Effects of corruption on formula-based intergovernmental fiscal transfer allocations in Indonesia

Crawford School of Public Policy
Photo by World Intellectual Property on Flickr

Event details

ACDE Seminar

Date & time

Tuesday 31 August 2021


Online via Zoom


Blane Lewis, Australian National University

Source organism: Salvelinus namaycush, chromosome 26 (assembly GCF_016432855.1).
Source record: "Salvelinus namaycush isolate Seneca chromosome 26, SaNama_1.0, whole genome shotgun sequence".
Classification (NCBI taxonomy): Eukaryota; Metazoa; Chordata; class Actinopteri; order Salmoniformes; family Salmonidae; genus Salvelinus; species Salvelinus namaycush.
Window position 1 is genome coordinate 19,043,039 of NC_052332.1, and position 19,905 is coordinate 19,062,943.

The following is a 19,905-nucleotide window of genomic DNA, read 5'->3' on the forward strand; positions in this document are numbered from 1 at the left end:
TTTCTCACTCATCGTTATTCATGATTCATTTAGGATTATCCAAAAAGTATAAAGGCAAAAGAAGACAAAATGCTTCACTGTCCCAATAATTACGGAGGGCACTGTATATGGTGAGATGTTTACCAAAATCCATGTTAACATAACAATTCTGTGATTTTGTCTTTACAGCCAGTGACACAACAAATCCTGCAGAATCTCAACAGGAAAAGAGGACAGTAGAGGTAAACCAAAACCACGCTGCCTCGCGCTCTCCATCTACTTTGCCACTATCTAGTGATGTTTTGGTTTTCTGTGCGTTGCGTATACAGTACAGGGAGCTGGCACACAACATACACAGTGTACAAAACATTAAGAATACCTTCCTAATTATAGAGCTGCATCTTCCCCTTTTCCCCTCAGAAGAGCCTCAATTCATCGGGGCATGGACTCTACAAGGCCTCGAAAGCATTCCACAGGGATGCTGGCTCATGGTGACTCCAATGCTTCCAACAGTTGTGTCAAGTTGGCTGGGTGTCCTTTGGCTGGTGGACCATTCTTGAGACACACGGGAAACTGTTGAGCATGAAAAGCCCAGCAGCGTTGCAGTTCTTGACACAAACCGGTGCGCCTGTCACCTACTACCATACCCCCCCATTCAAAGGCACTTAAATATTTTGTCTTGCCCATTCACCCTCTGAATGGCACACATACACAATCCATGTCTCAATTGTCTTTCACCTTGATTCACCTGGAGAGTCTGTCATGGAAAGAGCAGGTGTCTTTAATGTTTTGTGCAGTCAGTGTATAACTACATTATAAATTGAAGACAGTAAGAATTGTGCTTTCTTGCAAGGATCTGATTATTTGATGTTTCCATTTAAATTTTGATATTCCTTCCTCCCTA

Fiscal transfers from the central government to local governments are of paramount importance in financing local service delivery, especially in developing countries. In this context formula-based intergovernmental transfers are thought to be especially effective in maximising the potential economic benefits of decentralised public sectors and minimising political influence. However, recent research emphasises that formula-based transfers may not be as immune to political manipulation as previously thought. I investigate the impact of local public corruption on the distribution of formula-based transfers. Focusing on the case of Indonesia, I find that corruption has no direct effect on formula-based grants. However, corruption does indirectly affect transfer allocations through its impact on district personnel spending, which serves as a key factor in the allocation formula. Rising corruption leads to increased district spending on civil servant salaries and allowances, which in turn inadvertently results in greater transfer revenue for districts. I determine that increased corruption-induced personnel spending is largely a function of rising teacher salary payments.

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